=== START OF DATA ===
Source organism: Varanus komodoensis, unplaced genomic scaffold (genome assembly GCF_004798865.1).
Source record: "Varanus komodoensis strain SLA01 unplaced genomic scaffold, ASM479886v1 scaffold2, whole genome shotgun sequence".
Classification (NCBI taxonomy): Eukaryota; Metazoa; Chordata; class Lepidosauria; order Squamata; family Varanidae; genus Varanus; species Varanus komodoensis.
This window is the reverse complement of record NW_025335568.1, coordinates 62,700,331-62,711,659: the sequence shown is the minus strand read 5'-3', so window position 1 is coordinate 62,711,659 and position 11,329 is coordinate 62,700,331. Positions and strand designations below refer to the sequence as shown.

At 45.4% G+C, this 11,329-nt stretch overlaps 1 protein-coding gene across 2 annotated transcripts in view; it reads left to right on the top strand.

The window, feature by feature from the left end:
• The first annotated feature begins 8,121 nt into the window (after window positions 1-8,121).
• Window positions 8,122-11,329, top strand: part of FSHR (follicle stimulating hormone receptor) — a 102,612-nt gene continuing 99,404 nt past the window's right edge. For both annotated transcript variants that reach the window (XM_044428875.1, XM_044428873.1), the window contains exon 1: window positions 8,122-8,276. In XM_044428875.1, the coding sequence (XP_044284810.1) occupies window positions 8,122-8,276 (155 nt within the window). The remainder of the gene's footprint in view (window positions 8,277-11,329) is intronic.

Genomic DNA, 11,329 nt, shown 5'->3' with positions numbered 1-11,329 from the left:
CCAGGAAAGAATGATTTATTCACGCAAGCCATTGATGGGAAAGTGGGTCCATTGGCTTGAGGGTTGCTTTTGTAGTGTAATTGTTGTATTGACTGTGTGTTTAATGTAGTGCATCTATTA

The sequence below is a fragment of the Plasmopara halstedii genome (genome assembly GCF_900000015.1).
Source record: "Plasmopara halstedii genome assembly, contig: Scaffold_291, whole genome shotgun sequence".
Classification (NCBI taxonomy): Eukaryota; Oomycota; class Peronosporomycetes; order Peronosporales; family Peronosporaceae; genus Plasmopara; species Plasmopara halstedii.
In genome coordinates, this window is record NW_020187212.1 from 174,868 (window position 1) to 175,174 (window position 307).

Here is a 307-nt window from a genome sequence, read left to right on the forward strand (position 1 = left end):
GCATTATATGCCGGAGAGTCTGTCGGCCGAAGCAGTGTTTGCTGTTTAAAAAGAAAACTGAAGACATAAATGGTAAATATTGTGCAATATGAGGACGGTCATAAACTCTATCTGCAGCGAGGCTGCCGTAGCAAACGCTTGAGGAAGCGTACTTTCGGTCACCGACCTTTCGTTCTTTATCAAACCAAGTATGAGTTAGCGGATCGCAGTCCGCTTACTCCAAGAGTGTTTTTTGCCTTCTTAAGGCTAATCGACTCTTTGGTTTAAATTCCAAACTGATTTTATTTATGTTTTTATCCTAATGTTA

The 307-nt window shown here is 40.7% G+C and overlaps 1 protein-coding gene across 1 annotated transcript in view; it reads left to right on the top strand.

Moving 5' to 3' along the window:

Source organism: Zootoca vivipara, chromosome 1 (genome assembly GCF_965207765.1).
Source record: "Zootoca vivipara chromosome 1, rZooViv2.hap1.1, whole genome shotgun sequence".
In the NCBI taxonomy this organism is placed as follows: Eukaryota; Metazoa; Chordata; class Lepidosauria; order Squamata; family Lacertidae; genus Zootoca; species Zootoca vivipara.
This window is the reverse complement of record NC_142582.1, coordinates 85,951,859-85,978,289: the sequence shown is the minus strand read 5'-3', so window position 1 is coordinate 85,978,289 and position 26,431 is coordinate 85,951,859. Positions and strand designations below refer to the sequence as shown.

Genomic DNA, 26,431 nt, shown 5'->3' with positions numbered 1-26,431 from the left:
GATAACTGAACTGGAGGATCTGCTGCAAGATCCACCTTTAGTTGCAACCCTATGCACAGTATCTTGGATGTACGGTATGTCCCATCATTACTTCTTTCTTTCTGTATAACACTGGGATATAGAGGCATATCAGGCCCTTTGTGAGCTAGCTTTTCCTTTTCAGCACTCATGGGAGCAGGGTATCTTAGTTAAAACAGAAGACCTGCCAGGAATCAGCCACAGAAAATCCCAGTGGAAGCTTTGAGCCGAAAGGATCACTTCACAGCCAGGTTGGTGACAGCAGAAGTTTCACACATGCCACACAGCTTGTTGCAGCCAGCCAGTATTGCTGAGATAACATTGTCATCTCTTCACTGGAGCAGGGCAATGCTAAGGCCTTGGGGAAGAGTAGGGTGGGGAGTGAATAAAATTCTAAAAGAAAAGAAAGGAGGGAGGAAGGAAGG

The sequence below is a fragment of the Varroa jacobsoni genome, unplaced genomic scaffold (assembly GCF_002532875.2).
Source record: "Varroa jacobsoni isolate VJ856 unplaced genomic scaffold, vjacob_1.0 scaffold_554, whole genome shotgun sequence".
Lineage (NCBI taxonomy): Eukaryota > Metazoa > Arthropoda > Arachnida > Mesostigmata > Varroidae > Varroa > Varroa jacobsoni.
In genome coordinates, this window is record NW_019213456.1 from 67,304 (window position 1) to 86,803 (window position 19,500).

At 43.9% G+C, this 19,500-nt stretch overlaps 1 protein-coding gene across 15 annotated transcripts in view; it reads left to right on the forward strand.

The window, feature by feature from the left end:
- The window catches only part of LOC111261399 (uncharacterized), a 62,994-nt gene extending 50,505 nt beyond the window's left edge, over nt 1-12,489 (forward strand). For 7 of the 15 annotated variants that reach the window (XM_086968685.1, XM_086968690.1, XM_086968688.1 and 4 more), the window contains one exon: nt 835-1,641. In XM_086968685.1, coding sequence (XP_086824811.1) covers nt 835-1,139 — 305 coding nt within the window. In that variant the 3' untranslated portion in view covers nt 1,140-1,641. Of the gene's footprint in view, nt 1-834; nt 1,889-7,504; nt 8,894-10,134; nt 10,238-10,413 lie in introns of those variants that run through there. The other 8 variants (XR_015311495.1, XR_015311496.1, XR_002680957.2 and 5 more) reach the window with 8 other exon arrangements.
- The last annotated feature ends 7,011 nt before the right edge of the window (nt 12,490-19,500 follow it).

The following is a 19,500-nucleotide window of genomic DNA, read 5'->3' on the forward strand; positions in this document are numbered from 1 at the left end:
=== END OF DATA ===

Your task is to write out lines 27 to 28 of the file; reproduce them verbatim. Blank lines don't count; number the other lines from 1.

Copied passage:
Lineage (NCBI taxonomy): Eukaryota > Metazoa > Arthropoda > Arachnida > Mesostigmata > Varroidae > Varroa > Varroa jacobsoni.
In genome coordinates, this window is record NW_019213456.1 from 67,304 (window position 1) to 86,803 (window position 19,500).